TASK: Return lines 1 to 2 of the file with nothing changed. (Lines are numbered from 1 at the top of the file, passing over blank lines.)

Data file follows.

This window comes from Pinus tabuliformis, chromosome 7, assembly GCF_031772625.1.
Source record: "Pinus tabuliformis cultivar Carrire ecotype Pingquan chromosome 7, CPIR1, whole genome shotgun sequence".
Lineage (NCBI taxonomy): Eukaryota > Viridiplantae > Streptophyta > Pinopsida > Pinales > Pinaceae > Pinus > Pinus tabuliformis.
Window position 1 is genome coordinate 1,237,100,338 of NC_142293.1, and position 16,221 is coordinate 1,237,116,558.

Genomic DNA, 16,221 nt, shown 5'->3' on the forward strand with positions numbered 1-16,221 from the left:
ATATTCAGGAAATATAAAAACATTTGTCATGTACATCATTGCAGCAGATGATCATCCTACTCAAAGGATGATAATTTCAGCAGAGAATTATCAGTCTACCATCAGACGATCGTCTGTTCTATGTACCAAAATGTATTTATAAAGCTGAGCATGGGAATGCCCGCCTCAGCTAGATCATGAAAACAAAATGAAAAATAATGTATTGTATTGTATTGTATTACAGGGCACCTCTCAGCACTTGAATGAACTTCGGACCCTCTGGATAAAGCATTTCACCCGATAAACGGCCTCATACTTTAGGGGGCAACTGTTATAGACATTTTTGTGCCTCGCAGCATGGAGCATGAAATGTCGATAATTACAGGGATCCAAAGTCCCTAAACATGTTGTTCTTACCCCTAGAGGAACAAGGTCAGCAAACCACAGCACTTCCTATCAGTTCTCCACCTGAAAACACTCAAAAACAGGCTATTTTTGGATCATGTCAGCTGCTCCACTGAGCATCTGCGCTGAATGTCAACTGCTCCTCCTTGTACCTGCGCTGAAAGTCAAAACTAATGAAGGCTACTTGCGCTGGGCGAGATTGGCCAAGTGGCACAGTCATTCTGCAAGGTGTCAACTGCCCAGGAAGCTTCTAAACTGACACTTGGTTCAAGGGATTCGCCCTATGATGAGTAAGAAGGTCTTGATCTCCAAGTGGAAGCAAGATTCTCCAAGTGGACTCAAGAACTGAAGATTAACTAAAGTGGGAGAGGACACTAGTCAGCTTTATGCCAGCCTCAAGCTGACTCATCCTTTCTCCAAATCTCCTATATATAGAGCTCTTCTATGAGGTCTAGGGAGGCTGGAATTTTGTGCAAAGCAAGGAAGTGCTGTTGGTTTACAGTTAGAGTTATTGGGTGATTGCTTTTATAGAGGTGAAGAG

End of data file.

This window comes from Pinus tabuliformis, chromosome 7, assembly GCF_031772625.1.
Source record: "Pinus tabuliformis cultivar Carrire ecotype Pingquan chromosome 7, CPIR1, whole genome shotgun sequence".